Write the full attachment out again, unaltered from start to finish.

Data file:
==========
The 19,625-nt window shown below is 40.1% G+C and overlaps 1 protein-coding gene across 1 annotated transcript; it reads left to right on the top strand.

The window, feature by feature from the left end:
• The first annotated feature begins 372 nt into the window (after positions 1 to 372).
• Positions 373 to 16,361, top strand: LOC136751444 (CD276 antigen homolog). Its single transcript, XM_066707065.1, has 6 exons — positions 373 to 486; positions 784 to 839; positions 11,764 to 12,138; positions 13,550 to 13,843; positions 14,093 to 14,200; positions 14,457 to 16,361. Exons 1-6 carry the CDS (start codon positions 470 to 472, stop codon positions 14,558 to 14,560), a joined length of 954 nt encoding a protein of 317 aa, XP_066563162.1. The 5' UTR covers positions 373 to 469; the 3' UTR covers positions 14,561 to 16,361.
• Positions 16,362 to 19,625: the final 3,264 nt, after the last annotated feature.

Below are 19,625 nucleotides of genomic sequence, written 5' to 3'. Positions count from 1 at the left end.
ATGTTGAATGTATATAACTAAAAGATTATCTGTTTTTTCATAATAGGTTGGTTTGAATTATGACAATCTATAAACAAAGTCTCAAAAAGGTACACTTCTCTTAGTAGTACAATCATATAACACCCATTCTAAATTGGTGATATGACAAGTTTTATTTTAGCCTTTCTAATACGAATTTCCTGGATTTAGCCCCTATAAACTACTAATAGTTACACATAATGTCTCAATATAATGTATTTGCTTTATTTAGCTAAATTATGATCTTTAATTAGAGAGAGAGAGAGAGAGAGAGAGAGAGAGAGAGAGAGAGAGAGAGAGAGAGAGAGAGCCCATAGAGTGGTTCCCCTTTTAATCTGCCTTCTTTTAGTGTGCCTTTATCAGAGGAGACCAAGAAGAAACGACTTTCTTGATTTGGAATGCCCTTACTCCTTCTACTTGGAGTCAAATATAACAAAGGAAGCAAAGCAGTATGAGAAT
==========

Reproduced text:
The 19,625-nt window shown below is 40.1% G+C and overlaps 1 protein-coding gene across 1 annotated transcript; it reads left to right on the top strand.

The window, feature by feature from the left end:
• The first annotated feature begins 372 nt into the window (after positions 1 to 372).
• Positions 373 to 16,361, top strand: LOC136751444 (CD276 antigen homolog). Its single transcript, XM_066707065.1, has 6 exons — positions 373 to 486; positions 784 to 839; positions 11,764 to 12,138; positions 13,550 to 13,843; positions 14,093 to 14,200; positions 14,457 to 16,361. Exons 1-6 carry the CDS (start codon positions 470 to 472, stop codon positions 14,558 to 14,560), a joined length of 954 nt encoding a protein of 317 aa, XP_066563162.1. The 5' UTR covers positions 373 to 469; the 3' UTR covers positions 14,561 to 16,361.
• Positions 16,362 to 19,625: the final 3,264 nt, after the last annotated feature.

Below are 19,625 nucleotides of genomic sequence, written 5' to 3'. Positions count from 1 at the left end.
ATGTTGAATGTATATAACTAAAAGATTATCTGTTTTTTCATAATAGGTTGGTTTGAATTATGACAATCTATAAACAAAGTCTCAAAAAGGTACACTTCTCTTAGTAGTACAATCATATAACACCCATTCTAAATTGGTGATATGACAAGTTTTATTTTAGCCTTTCTAATACGAATTTCCTGGATTTAGCCCCTATAAACTACTAATAGTTACACATAATGTCTCAATATAATGTATTTGCTTTATTTAGCTAAATTATGATCTTTAATTAGAGAGAGAGAGAGAGAGAGAGAGAGAGAGAGAGAGAGAGAGAGAGAGAGAGAGAGAGCCCATAGAGTGGTTCCCCTTTTAATCTGCCTTCTTTTAGTGTGCCTTTATCAGAGGAGACCAAGAAGAAACGACTTTCTTGATTTGGAATGCCCTTACTCCTTCTACTTGGAGTCAAATATAACAAAGGAAGCAAAGCAGTATGAGAAT